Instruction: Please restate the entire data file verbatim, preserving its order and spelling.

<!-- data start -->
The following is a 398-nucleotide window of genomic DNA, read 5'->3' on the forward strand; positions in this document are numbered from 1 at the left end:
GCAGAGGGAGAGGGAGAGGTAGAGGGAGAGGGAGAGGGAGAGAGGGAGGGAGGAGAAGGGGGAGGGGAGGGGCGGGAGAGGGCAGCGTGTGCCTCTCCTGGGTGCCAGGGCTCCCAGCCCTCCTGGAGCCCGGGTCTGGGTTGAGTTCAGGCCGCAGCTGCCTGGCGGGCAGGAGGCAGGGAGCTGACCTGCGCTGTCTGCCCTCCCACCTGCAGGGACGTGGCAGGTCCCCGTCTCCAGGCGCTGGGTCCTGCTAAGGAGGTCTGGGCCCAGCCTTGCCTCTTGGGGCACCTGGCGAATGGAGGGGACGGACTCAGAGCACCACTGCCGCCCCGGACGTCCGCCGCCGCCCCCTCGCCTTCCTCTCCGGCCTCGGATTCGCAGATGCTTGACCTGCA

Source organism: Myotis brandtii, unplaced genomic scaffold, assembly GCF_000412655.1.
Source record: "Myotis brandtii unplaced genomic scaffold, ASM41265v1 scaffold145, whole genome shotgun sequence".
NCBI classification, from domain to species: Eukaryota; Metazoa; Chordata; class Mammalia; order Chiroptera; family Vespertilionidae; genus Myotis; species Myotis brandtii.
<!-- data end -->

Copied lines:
The following is a 398-nucleotide window of genomic DNA, read 5'->3' on the forward strand; positions in this document are numbered from 1 at the left end:
GCAGAGGGAGAGGGAGAGGTAGAGGGAGAGGGAGAGGGAGAGAGGGAGGGAGGAGAAGGGGGAGGGGAGGGGCGGGAGAGGGCAGCGTGTGCCTCTCCTGGGTGCCAGGGCTCCCAGCCCTCCTGGAGCCCGGGTCTGGGTTGAGTTCAGGCCGCAGCTGCCTGGCGGGCAGGAGGCAGGGAGCTGACCTGCGCTGTCTGCCCTCCCACCTGCAGGGACGTGGCAGGTCCCCGTCTCCAGGCGCTGGGTCCTGCTAAGGAGGTCTGGGCCCAGCCTTGCCTCTTGGGGCACCTGGCGAATGGAGGGGACGGACTCAGAGCACCACTGCCGCCCCGGACGTCCGCCGCCGCCCCCTCGCCTTCCTCTCCGGCCTCGGATTCGCAGATGCTTGACCTGCA

Source organism: Myotis brandtii, unplaced genomic scaffold, assembly GCF_000412655.1.
Source record: "Myotis brandtii unplaced genomic scaffold, ASM41265v1 scaffold145, whole genome shotgun sequence".
NCBI classification, from domain to species: Eukaryota; Metazoa; Chordata; class Mammalia; order Chiroptera; family Vespertilionidae; genus Myotis; species Myotis brandtii.